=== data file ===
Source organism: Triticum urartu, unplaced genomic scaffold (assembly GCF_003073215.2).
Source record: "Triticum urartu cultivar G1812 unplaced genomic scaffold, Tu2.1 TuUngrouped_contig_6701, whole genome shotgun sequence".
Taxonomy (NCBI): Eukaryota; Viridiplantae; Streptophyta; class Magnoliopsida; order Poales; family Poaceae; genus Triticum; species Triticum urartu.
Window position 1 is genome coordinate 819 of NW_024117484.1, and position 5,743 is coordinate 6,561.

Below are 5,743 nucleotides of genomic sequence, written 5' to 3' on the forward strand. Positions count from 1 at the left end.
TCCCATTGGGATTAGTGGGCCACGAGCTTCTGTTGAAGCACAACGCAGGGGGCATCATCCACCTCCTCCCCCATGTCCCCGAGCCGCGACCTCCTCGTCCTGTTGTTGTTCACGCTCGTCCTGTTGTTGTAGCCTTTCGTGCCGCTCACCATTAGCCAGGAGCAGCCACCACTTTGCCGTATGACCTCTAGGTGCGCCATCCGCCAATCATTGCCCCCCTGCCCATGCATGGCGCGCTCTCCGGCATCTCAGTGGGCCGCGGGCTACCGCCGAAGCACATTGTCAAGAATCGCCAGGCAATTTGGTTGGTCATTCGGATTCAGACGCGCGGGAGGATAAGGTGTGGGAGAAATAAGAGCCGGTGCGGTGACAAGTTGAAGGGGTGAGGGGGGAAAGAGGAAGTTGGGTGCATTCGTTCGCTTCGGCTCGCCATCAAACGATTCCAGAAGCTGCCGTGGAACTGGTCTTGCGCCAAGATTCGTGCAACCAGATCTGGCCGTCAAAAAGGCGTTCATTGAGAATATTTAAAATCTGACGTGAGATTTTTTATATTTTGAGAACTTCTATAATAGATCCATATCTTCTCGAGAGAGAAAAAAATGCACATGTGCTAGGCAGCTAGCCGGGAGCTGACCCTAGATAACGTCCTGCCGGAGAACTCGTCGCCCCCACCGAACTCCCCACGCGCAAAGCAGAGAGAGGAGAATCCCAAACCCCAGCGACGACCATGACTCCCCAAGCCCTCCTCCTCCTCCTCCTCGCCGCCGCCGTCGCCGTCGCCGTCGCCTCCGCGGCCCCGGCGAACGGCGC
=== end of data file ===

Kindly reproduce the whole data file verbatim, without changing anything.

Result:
Source organism: Triticum urartu, unplaced genomic scaffold (assembly GCF_003073215.2).
Source record: "Triticum urartu cultivar G1812 unplaced genomic scaffold, Tu2.1 TuUngrouped_contig_6701, whole genome shotgun sequence".
Taxonomy (NCBI): Eukaryota; Viridiplantae; Streptophyta; class Magnoliopsida; order Poales; family Poaceae; genus Triticum; species Triticum urartu.
Window position 1 is genome coordinate 819 of NW_024117484.1, and position 5,743 is coordinate 6,561.

Below are 5,743 nucleotides of genomic sequence, written 5' to 3' on the forward strand. Positions count from 1 at the left end.
TCCCATTGGGATTAGTGGGCCACGAGCTTCTGTTGAAGCACAACGCAGGGGGCATCATCCACCTCCTCCCCCATGTCCCCGAGCCGCGACCTCCTCGTCCTGTTGTTGTTCACGCTCGTCCTGTTGTTGTAGCCTTTCGTGCCGCTCACCATTAGCCAGGAGCAGCCACCACTTTGCCGTATGACCTCTAGGTGCGCCATCCGCCAATCATTGCCCCCCTGCCCATGCATGGCGCGCTCTCCGGCATCTCAGTGGGCCGCGGGCTACCGCCGAAGCACATTGTCAAGAATCGCCAGGCAATTTGGTTGGTCATTCGGATTCAGACGCGCGGGAGGATAAGGTGTGGGAGAAATAAGAGCCGGTGCGGTGACAAGTTGAAGGGGTGAGGGGGGAAAGAGGAAGTTGGGTGCATTCGTTCGCTTCGGCTCGCCATCAAACGATTCCAGAAGCTGCCGTGGAACTGGTCTTGCGCCAAGATTCGTGCAACCAGATCTGGCCGTCAAAAAGGCGTTCATTGAGAATATTTAAAATCTGACGTGAGATTTTTTATATTTTGAGAACTTCTATAATAGATCCATATCTTCTCGAGAGAGAAAAAAATGCACATGTGCTAGGCAGCTAGCCGGGAGCTGACCCTAGATAACGTCCTGCCGGAGAACTCGTCGCCCCCACCGAACTCCCCACGCGCAAAGCAGAGAGAGGAGAATCCCAAACCCCAGCGACGACCATGACTCCCCAAGCCCTCCTCCTCCTCCTCCTCGCCGCCGCCGTCGCCGTCGCCGTCGCCTCCGCGGCCCCGGCGAACGGCGC